1. None of us are purely good or bad. I am a little tired of finding a flaw in a hero and thinking that negates all the rest. That is going on in politics right now and in comment sections and is driving me crazy. What is the title of the book? Sounds good.

  2. When I was growing up (not far behind you), we learned that everyone who wasn’t American wished that they were. Then at age 12, I started corresponding with a Canadian pen pal who very gently and nicely pointed out that people in other countries were just as proud of who they were as we were. This shouldn’t have come as such a revelation, but that was the education I’d gotten!

  3. We were all lied to. And I would wager if you check the current history books, nothing much has changed. I watched a documentary on the History channel (cannot remember the name) about the founding of America and it was so sad to watch. Things we were never taught.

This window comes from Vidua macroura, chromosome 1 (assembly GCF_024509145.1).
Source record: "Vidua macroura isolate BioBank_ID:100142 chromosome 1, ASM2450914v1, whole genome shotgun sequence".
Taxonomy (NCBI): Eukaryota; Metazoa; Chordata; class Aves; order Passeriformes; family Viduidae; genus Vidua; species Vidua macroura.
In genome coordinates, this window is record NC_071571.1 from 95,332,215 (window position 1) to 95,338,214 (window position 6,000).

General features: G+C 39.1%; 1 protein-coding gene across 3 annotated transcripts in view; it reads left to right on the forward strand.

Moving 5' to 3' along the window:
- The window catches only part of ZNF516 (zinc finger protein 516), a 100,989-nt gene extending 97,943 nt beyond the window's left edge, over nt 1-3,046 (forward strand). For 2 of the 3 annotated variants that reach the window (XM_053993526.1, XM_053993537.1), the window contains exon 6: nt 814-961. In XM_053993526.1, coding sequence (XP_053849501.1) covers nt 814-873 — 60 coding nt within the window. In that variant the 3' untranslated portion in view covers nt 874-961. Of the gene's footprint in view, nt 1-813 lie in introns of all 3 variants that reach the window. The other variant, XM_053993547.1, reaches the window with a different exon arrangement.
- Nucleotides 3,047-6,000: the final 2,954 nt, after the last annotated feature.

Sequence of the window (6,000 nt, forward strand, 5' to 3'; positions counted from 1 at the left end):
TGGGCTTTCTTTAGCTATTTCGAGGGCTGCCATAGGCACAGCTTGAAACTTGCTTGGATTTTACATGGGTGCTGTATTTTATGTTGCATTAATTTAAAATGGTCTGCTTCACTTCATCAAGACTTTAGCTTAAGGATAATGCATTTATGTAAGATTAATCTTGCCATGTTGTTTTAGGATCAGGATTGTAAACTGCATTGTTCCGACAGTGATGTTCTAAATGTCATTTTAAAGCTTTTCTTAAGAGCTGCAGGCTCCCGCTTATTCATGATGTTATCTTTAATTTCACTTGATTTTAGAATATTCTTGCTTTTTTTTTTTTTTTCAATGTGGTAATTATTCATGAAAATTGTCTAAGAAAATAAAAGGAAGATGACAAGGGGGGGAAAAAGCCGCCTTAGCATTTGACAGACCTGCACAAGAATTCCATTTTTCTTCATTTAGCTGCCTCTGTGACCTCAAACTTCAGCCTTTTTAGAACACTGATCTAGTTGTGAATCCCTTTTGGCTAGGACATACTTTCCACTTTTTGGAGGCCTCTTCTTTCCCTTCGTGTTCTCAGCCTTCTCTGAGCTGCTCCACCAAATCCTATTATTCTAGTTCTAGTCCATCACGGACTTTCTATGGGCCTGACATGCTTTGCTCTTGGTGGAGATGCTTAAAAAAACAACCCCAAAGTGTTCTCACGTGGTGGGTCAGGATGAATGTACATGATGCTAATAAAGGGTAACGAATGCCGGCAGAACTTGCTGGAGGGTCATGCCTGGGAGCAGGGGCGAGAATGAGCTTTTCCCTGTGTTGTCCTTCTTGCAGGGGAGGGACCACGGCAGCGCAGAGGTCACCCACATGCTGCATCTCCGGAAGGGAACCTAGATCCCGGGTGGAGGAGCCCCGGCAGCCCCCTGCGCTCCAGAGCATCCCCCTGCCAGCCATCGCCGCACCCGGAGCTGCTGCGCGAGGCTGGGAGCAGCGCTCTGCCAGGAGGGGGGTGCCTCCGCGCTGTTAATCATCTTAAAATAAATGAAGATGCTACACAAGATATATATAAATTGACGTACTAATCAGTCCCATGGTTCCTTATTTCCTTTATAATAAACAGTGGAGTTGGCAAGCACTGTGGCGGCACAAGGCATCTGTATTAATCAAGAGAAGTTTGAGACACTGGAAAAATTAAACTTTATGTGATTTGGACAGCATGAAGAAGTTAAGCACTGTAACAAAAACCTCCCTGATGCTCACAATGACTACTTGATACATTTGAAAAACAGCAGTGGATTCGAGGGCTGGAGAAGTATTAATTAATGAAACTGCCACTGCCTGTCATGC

4. The British have a lot to answer for, when it comes to our exploitation of native peoples all around the world, and forcing our strict religions upon them too. But it is too late to go back and change anything now, so we must ensure that such mistakes are never repeated.
    Best wishes, Pete.

    1. I think all over the globe people have been terrible to other people. The Normans weren’t exactly a piece of cake either! And I imagine we will be looked upon with horror by future generations for our disregard for the earth.